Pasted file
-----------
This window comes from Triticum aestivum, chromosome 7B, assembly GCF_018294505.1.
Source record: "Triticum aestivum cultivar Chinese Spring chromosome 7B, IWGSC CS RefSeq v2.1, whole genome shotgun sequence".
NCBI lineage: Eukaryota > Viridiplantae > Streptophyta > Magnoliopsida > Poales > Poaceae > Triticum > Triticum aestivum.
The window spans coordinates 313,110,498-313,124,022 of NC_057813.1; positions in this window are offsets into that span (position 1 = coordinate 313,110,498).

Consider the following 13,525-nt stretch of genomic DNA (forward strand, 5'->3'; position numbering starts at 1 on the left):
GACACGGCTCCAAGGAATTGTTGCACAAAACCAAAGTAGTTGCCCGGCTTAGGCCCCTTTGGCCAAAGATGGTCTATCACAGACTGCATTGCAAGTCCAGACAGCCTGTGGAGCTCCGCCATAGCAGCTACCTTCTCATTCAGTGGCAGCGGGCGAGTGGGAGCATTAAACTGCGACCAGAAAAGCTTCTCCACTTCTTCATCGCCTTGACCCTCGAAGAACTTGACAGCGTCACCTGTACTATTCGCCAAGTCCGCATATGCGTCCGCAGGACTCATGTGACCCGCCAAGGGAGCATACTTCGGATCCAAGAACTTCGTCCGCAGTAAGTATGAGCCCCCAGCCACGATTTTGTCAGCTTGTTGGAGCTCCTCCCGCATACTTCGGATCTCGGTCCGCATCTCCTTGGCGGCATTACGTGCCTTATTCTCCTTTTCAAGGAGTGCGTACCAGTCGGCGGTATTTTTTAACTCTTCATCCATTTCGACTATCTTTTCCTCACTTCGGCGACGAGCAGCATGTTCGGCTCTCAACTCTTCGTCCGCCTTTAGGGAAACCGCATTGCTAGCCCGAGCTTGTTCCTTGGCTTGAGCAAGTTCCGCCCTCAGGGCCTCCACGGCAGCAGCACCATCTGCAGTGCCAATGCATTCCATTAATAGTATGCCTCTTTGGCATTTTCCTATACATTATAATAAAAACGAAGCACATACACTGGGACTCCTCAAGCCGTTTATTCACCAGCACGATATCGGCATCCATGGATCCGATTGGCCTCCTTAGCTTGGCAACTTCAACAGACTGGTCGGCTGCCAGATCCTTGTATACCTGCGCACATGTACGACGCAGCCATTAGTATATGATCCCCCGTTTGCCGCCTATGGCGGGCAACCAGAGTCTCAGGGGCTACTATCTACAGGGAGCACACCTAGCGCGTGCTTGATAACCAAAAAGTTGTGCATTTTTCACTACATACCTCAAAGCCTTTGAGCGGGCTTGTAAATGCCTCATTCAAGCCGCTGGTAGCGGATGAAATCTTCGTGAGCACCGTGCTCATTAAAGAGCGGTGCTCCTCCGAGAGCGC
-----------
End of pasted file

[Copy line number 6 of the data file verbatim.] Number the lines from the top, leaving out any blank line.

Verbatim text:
GACACGGCTCCAAGGAATTGTTGCACAAAACCAAAGTAGTTGCCCGGCTTAGGCCCCTTTGGCCAAAGATGGTCTATCACAGACTGCATTGCAAGTCCAGACAGCCTGTGGAGCTCCGCCATAGCAGCTACCTTCTCATTCAGTGGCAGCGGGCGAGTGGGAGCATTAAACTGCGACCAGAAAAGCTTCTCCACTTCTTCATCGCCTTGACCCTCGAAGAACTTGACAGCGTCACCTGTACTATTCGCCAAGTCCGCATATGCGTCCGCAGGACTCATGTGACCCGCCAAGGGAGCATACTTCGGATCCAAGAACTTCGTCCGCAGTAAGTATGAGCCCCCAGCCACGATTTTGTCAGCTTGTTGGAGCTCCTCCCGCATACTTCGGATCTCGGTCCGCATCTCCTTGGCGGCATTACGTGCCTTATTCTCCTTTTCAAGGAGTGCGTACCAGTCGGCGGTATTTTTTAACTCTTCATCCATTTCGACTATCTTTTCCTCACTTCGGCGACGAGCAGCATGTTCGGCTCTCAACTCTTCGTCCGCCTTTAGGGAAACCGCATTGCTAGCCCGAGCTTGTTCCTTGGCTTGAGCAAGTTCCGCCCTCAGGGCCTCCACGGCAGCAGCACCATCTGCAGTGCCAATGCATTCCATTAATAGTATGCCTCTTTGGCATTTTCCTATACATTATAATAAAAACGAAGCACATACACTGGGACTCCTCAAGCCGTTTATTCACCAGCACGATATCGGCATCCATGGATCCGATTGGCCTCCTTAGCTTGGCAACTTCAACAGACTGGTCGGCTGCCAGATCCTTGTATACCTGCGCACATGTACGACGCAGCCATTAGTATATGATCCCCCGTTTGCCGCCTATGGCGGGCAACCAGAGTCTCAGGGGCTACTATCTACAGGGAGCACACCTAGCGCGTGCTTGATAACCAAAAAGTTGTGCATTTTTCACTACATACCTCAAAGCCTTTGAGCGGGCTTGTAAATGCCTCATTCAAGCCGCTGGTAGCGGATGAAATCTTCGTGAGCACCGTGCTCATTAAAGAGCGGTGCTCCTCCGAGAGCGC